Cricket Helps Hit Bad Behaviour For Six, New Academic Study Shows

Cricket Helps Hit Bad Behaviour For Six, New Academic Study Shows
Cricket Helps Hit Bad Behaviour For Six, New Academic Study Shows
©Chance To Shine

Teachers looking for calmer classrooms, more tolerant, respectful and well-behaved pupils should introduce cricket, according to new research.

A report published earlier this month (Thursday 10 November) by the Institute of Youth Sport at Loughborough University found that schoolchildren ‘developed important life skills such as leadership, teamwork and cooperation, through their participation in cricket.’

The evaluation of ‘Chance to Shine supported by Brit Insurance’ examined how skills learnt in a competitive environment were transferred back to the classroom. Teachers highlighted the development of pupils’ teamwork skills through increased competitive opportunities. They said pupils got on better with each other and were far more supportive of their peers.

The Institute’s survey of 1,022 teachers found that over half (52% primary and 51% secondary) stated that skills pupils had learnt in cricket had been transferred into the classroom.

A common theme in the report is how pupils were more patient after taking part in cricket competitions and were more encouraging to each other in classroom activities. For example, Dianne Williams, a teacher from Horsley Woodhouse Primary School, said: “Most children are more able to co-operate in team situations. The children have been keen to praise each other for skills shown during the cricket sessions and in the classroom too.”

In the report, teachers explained how cricket matches and tournaments developed pupils’ competitiveness and encouraged fair play. Pupils learnt to win and to lose while discovering how to cope with setbacks in competitive situations.  As one teacher described: “There is one boy who was bowled out four or five times in a row and he took it really well. He learnt how to deal with this...and came back and in the next competition and played really well.”

Furthermore, teachers commented that after playing cricket at break and lunchtimes, pupils appeared calmer and there was less conflict when they re-entered the classroom.  “There’s a lot less friction in the playground when they are playing cricket” said Sue Wright, a primary school teacher at Mayflower Primary in Leicester, “There is more friction when they are playing football and it spills over into the classroom at the end of playtime, but when they play cricket they are a lot better.”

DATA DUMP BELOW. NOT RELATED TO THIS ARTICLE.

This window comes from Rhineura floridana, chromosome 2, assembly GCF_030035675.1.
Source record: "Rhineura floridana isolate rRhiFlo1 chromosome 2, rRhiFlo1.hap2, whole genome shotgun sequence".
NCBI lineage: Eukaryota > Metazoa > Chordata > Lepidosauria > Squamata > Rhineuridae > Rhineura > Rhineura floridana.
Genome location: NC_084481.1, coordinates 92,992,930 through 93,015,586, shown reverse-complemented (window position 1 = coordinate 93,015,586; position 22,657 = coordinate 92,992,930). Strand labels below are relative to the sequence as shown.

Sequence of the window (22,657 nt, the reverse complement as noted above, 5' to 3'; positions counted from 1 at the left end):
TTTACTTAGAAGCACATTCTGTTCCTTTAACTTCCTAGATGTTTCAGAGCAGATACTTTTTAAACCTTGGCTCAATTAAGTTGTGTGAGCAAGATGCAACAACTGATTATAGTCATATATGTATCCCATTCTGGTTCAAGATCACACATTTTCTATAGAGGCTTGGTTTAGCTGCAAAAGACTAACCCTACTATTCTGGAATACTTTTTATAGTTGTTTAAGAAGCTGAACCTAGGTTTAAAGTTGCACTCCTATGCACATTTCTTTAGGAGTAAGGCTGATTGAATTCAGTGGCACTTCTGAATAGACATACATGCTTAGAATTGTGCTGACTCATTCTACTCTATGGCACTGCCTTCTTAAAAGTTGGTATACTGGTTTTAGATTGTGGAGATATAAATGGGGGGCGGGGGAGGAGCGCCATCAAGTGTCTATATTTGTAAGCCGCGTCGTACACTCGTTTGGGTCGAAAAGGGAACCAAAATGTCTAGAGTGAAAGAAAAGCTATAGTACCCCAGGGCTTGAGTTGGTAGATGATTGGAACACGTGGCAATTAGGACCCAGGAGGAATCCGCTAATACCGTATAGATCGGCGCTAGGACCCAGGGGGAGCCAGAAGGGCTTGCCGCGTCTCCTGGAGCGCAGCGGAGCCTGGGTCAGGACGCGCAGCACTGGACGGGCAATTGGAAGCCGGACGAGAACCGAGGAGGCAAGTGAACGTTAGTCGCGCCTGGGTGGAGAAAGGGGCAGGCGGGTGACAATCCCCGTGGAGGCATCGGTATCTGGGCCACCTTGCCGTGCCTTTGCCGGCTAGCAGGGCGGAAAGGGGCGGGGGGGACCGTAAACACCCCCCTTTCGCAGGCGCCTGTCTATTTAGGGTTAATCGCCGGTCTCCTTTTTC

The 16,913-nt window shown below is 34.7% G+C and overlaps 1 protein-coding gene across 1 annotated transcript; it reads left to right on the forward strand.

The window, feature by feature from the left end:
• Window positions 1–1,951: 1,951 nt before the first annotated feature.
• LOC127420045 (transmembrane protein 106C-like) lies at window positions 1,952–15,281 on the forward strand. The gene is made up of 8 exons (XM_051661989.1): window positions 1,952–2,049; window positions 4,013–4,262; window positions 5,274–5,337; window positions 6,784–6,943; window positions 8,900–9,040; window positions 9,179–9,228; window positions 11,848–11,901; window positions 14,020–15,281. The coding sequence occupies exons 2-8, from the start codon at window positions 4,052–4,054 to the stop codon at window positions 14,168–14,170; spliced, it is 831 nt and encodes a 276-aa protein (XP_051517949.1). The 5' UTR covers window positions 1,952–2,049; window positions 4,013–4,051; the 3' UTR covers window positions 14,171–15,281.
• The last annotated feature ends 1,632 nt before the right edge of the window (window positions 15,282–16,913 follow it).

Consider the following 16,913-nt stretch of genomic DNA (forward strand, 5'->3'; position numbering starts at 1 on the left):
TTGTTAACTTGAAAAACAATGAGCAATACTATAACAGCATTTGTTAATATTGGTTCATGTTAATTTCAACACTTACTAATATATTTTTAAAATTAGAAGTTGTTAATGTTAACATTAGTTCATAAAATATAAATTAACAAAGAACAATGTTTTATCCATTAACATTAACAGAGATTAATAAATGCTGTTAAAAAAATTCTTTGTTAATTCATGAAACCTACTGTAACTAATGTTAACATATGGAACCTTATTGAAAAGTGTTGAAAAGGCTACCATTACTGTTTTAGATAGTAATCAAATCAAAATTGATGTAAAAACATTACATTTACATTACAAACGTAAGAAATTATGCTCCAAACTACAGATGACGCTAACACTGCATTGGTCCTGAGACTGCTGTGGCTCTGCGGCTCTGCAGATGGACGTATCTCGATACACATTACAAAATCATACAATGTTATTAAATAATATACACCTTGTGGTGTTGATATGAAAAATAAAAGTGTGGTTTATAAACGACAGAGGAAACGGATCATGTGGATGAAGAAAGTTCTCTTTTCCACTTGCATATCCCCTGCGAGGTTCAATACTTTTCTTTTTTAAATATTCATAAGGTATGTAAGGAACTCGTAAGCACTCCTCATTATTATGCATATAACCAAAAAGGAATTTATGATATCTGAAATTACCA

A Year 5 pupil (aged 10) interviewed by researchers described the therapeutic qualities of sport: “I need to keep my temper down and playing cricket has really helped me with this.”

Teachers found noticeable improvements in the classroom behaviour of some pupils. Those who were selected in the captain role enjoyed leading other pupils and this had helped to develop a sense of individual responsibility and accountability. “A previously naughty child has really shone in the classroom since being given the role of captain,” according to one teacher.

Participation in cricket tournaments had also been used as an incentive to encourage good behaviour amongst pupils. In one school this had resulted in an improvement in the behaviour of a challenging pupil due to his enjoyment of cricket. Another teacher said that using cricket in subjects such as Maths made learning more fun and children were ‘keener to learn’.
Dr Mary Nevill from the Institute of Youth Sport said: "Sport is an excellent vehicle for engaging and educating young people. The Chance to Shine programme has demonstrated how participation in cricket can develop important life skills that can be used both in and out of school."

Chief Executive of Chance to Shine, Wasim Khan added: “The physical benefits of playing team sports is well documented but what’s less well understood are the educational and psychological benefits that organised sport can have on the development of young school children. What this research study shows is that cricket is not only a positive force for good but can genuinely create an environment where a young person can succeed at school as well as learn to be part of a team.”

Other highlights of the IYS report:

• Cricket can help promote the social integration of young people and provide equality of opportunity to boys and girls, as well as those with special needs;
• Female pupils had a ‘stronger sense of identity and self direction’ as a result of their engagement in cricket;
• Chance to Shine provides young people from disadvantaged backgrounds with an important form of organised social activity, generating ‘comradeship, a sense of identity and a feeling of belonging’;
• Teachers indicated that Chance to Shine had ‘demonstrated improvements in pupil attendance,  behaviour and attitude towards school’;
• Friendships formed when playing cricket helped to make the transition from primary to secondary school ‘less scary’;
• Many young people found a role within the team that they can excel at and, as a result, those ‘less talented have improved their social status’.

Paul Drury, a teacher from Sprites Primary School said: “It has allowed children other than ‘the footballers’ to have a chance to represent the school, making them feel more part of sport in the school, bringing the children closer together.”

To read the Institute of Youth Sport's Impact Report